In order to investigate these questions, the inquiry group looked at the California Standards Test results for English-language arts and math and report card grades, and supplemented this data with student interviews and teacher surveys.

We began with the basic assumption that the non-white students who weren’t achieving were new to the district. Our inquiry group analyzed data for all students, reviewed the results of students identified as special education and/or Gifted and Talented Education students, and noted that non-white students were not performing as well as their white counterparts in every category.

To identify students to interview, we focused on those students of color who had been in our district five or more years aim who scored at the basic or below basic levels on the 2003 California Standards Tests for English language arts and/or mathematics and who had received first semester grades of D or P. We selected a random sample from this group and gained permission from nearly 50 parents to interview their children.

In the interviews, we wanted to learn what students of color and their white peers thought about their academic performance and how, if at all, teacher behaviors or expectations influenced that achievement. We also wanted to learn more about how teachers viewed student achievement and teacher impact on that achievement. To get this information we used an online survey (Bandura, 1997).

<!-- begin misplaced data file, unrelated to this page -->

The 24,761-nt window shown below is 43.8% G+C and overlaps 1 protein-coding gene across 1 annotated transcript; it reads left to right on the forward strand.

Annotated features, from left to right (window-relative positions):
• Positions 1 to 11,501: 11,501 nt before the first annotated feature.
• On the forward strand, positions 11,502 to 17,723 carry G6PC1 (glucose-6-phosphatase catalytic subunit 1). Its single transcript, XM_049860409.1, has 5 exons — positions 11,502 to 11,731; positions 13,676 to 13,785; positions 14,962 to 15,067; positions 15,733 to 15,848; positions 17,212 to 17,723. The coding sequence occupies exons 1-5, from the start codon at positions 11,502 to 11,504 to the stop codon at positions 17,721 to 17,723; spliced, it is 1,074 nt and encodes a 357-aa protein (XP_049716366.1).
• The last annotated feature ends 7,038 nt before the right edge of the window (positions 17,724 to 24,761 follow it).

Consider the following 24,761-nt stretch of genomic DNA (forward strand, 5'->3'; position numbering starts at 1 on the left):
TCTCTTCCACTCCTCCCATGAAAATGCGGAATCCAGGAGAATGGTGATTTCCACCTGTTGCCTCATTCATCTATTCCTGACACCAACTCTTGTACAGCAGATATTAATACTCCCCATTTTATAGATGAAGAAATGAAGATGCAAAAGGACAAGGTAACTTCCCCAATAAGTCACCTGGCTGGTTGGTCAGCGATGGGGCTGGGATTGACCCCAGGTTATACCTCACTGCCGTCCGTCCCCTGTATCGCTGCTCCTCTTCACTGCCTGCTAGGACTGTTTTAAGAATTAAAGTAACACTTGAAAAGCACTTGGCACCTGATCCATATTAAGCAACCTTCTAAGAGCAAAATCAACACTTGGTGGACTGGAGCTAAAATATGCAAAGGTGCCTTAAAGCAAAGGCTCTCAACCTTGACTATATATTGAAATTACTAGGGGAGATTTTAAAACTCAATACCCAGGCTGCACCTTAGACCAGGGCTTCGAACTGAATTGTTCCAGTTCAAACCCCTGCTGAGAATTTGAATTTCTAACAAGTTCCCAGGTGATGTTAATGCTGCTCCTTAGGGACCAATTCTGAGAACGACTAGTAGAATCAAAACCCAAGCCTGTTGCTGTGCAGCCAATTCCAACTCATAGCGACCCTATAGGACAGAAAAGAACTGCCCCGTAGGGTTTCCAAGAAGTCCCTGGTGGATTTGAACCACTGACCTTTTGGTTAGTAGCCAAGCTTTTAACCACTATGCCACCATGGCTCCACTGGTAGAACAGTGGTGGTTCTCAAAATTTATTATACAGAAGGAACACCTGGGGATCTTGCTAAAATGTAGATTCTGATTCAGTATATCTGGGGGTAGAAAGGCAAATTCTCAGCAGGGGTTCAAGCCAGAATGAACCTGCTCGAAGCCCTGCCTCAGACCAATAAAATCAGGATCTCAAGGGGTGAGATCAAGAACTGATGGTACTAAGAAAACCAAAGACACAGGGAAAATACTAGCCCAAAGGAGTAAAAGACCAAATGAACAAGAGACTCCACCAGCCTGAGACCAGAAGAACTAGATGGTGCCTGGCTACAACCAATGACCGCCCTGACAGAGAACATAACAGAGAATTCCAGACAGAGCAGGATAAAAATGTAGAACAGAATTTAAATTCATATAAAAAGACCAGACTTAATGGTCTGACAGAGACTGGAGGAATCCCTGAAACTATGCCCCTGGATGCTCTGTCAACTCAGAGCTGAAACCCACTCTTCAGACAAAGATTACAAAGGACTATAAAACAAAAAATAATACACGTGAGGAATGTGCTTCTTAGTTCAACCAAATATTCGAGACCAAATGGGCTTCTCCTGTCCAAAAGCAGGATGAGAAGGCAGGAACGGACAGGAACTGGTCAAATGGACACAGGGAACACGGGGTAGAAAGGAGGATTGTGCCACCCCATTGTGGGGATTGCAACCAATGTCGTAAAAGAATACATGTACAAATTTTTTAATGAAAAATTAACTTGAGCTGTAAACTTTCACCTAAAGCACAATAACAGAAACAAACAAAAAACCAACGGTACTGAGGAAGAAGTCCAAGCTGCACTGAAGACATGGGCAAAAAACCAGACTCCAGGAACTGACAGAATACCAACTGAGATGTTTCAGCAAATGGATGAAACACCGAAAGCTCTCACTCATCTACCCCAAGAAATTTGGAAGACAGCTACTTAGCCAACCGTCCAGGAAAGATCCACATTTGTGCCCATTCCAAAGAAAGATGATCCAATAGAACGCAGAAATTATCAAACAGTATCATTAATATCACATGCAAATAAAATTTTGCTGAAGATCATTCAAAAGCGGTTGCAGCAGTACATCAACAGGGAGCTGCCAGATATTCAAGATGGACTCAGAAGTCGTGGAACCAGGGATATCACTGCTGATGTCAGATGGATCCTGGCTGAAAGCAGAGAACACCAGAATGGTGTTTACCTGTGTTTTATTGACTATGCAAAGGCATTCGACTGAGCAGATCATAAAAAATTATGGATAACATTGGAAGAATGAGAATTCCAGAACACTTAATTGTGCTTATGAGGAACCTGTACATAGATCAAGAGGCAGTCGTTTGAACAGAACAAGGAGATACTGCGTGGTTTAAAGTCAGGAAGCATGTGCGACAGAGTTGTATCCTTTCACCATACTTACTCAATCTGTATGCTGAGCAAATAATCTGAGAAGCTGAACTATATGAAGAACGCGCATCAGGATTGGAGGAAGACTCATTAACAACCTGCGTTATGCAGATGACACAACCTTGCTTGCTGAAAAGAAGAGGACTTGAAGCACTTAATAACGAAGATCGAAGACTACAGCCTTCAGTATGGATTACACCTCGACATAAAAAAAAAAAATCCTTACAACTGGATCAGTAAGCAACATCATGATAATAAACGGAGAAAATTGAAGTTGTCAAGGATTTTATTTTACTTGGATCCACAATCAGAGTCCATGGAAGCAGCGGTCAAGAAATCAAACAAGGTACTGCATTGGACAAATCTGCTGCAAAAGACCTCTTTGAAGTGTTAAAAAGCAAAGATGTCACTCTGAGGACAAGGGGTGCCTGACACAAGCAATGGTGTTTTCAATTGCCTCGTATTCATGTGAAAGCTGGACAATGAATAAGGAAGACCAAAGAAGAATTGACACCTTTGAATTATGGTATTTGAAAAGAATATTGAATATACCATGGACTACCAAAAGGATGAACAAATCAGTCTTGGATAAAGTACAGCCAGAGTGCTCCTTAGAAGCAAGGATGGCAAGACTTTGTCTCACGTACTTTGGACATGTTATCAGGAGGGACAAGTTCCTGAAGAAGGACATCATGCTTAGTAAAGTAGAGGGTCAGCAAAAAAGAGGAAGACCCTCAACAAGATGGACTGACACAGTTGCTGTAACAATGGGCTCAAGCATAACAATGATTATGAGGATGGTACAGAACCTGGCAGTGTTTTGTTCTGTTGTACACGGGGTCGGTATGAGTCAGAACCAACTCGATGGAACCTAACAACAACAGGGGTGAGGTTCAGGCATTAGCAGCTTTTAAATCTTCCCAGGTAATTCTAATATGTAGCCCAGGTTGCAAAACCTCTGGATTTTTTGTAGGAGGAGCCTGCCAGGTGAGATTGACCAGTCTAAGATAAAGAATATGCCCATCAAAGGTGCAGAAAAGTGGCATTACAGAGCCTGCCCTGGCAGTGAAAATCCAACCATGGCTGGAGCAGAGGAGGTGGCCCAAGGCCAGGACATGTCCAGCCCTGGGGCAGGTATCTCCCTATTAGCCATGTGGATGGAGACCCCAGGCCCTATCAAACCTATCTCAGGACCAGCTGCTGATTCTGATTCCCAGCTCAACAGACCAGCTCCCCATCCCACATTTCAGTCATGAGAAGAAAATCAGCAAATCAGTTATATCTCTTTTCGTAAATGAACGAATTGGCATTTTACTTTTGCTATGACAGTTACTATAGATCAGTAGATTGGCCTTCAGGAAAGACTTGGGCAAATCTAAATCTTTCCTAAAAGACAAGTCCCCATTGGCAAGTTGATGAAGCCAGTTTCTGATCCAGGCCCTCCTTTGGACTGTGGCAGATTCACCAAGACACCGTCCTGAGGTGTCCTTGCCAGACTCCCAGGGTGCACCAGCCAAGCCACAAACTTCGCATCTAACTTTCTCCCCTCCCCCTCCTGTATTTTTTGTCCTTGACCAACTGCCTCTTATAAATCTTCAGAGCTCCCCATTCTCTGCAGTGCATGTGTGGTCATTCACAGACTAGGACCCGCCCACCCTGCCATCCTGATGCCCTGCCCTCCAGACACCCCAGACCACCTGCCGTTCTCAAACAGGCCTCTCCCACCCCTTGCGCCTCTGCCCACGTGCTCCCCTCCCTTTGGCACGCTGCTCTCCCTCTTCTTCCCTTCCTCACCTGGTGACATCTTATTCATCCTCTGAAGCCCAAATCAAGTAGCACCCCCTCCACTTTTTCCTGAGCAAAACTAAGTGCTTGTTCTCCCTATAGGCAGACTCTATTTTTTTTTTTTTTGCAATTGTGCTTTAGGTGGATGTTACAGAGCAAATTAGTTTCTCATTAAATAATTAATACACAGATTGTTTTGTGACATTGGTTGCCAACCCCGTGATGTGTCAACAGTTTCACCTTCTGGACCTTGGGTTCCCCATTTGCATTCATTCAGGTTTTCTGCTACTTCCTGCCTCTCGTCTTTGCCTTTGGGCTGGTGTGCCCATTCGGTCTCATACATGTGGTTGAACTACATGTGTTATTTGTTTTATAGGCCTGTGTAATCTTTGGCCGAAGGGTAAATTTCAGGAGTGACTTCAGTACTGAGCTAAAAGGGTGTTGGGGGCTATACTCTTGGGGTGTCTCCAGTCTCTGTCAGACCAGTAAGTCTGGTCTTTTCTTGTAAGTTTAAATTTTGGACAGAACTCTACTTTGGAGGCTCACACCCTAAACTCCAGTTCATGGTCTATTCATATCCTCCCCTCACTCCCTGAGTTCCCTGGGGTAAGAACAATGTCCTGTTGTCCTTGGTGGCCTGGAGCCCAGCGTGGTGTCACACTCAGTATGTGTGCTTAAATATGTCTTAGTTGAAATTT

What we learned

Unfortunately, student performance data in our district showed all-too-common patterns. When compared to the district average of performance data for white students enrolled five or more years, we found that our African American, Hispanic/Latino, and Native American students who had been enrolled for the same amount of time had lower enrollment in GATE, a much higher enrollment in special education, and scored at the basic or below basic levels on the ELA and math CST far more often than our white students.

Our interviews with students of color portrayed a school experience that is often very different than what their teachers described. At one end of the spectrum, non-white students described teachers who provided explanation and assistance, consistently showed them respect, set out clear expectations for class assignments and behaviors, and believed in the students’ abilities. These students often found athletics as the time in school they felt able to achieve.

However, these same students talked about roadblocks to their achievement, including teachers who humilated them or showed them little respect, as well as teachers who seemed disinterested in helping them learn. And while some of these roadblocks seemed intentional to students, others were perceived as behaviors based on unexamined beliefs and stereotypes.